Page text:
;


How One of the Most Important Edits in U.S. History Paved the Way for Marriage Equality

Roundup
tags: gay history, LGBT, gay marriage



Tom Donnelly is counsel at the Constitutional Accountability Center. Before joining CAC, he was a Climenko Fellow and lecturer on law at Harvard Law School.  

... Congress established the Joint Committee on Reconstruction in December 1865. The body was tasked with studying the conditions in the post-Civil War South and recommending a congressional response—one that might counter President Johnson, rally the Republican Party, and provide a new blueprint for Reconstruction. The committee’s most enduring legacy is Section 1 of the 14th Amendment—arguably, the most important provision added to our Constitution after the Bill of Rights.

This critical text is the handiwork of John Bingham—a now-forgotten American who was a key leader during Reconstruction. Described by Justice Hugo Black as “the Madison of the ... 14th Amendment,” Bingham pushed for new protections that would respond to the abuses of the former rebels and set important constitutional baselines for post-Civil War America. Bingham finally got his wish on April 28, 1866, when the Joint Committee on Reconstruction approved his text for Section 1 of its proposed Amendment.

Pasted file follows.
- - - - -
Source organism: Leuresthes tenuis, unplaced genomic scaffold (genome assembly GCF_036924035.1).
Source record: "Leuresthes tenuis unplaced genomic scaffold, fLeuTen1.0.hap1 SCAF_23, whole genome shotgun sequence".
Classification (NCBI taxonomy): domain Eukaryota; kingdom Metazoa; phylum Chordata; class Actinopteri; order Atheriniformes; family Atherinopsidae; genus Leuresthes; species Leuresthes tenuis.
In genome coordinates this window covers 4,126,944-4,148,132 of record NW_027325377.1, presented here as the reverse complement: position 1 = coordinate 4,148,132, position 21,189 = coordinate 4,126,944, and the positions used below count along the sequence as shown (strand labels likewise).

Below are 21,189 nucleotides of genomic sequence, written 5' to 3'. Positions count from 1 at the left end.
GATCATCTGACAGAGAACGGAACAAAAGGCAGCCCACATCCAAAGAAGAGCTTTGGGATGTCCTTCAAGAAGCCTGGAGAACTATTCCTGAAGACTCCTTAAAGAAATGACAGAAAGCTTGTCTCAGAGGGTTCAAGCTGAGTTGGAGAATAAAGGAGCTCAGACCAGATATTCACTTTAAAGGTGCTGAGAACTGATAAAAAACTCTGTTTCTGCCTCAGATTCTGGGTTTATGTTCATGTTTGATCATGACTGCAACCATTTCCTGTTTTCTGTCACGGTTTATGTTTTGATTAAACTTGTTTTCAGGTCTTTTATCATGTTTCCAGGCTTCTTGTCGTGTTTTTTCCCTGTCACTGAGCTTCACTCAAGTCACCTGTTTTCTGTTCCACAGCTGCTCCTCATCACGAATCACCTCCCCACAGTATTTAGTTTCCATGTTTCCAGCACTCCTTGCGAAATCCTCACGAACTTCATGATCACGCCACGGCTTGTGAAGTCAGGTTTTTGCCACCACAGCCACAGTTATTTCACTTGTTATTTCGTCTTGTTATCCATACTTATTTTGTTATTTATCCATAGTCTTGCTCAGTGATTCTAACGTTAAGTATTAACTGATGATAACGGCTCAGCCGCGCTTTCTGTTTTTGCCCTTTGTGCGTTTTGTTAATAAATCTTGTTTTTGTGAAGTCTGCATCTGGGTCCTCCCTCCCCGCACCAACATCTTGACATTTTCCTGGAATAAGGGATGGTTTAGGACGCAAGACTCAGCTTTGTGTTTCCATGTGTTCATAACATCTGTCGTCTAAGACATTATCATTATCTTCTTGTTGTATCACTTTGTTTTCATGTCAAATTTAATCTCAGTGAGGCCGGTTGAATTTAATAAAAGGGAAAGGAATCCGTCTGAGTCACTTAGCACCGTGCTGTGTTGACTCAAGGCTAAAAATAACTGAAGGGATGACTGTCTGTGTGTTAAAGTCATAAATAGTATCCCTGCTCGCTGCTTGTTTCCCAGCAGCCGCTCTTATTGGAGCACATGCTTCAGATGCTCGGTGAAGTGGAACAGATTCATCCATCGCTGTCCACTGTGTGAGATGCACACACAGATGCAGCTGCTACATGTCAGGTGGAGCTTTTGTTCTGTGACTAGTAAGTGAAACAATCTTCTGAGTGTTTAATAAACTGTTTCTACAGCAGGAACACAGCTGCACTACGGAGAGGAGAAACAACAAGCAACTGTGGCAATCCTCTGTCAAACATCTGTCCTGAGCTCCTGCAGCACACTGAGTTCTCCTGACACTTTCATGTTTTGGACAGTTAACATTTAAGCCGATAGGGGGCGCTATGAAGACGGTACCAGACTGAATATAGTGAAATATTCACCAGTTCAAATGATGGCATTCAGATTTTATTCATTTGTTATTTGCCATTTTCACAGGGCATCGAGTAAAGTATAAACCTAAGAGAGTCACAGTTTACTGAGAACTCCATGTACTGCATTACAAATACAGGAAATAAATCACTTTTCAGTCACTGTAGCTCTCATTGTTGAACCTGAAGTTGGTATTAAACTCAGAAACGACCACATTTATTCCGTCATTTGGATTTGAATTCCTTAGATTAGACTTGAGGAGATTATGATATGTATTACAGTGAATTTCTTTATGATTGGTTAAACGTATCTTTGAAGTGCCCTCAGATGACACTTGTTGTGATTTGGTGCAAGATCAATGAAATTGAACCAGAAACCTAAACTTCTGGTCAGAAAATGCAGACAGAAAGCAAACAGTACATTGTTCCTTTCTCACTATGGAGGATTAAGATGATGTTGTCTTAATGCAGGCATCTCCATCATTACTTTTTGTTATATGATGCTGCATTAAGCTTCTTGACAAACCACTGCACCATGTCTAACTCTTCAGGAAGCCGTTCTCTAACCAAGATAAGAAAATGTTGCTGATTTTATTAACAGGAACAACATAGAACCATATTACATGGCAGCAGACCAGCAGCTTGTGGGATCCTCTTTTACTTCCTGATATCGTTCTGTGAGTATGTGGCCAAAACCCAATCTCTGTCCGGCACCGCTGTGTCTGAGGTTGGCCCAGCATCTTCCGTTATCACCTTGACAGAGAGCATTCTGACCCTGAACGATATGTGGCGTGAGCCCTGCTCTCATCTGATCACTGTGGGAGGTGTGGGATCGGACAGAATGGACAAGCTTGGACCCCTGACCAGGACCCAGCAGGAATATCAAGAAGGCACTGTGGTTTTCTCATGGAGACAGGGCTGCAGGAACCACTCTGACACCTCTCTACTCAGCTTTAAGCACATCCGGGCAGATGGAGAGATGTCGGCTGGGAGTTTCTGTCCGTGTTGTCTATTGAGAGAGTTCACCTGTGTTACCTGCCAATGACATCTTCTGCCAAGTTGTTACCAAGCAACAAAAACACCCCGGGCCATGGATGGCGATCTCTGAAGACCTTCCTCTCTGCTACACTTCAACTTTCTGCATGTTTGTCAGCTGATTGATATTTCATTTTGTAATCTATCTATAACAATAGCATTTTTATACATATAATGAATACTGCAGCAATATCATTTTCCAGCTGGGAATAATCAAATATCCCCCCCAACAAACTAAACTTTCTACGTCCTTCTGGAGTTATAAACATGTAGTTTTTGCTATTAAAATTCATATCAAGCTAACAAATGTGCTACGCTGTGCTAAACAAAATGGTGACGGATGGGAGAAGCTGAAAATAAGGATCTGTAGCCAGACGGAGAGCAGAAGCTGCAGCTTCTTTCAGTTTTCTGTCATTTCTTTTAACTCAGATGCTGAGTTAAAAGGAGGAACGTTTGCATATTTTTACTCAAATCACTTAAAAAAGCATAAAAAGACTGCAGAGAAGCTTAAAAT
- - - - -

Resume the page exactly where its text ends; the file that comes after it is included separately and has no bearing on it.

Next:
A few days earlier, the committee had agreed on language for the proposed amendment that focused exclusively on the evils of racial discrimination, reading, “No discrimination shall be made by any State, or by the United States, as to the civil rights of persons because of race, color, or previous condition of servitude.” However, Bingham convinced his fellow committee members to broaden this language.

Bingham’s key move was to craft a new provision that promised “equal protection of the laws” for all persons, not just African Americans. In one of the most important edits in American history, Bingham added text that was, as he later explained, “a simple, strong, plain declaration that equal laws and equal and exact justice shall hereafter be secured within every State of the Union,” guaranteeing “equal protection” for “any person, no matter whence he comes, or how poor, how weak, how simple—no matter how friendless.” 

Without Bingham’s revisions to Section 1, it’s entirely possible that the equal protection clause would have outlawed only racial discrimination—a major addition to our Constitution, to be sure, but a long way from the provision that we have today. Instead, Bingham incorporated into our Constitution the broad promise of the Declaration of Independence that “all men are created equal.” Better still, he perfected and universalized it by substituting the word “person” for Jefferson’s “men.” ...

Read entire article at Slate


comments powered by Disqus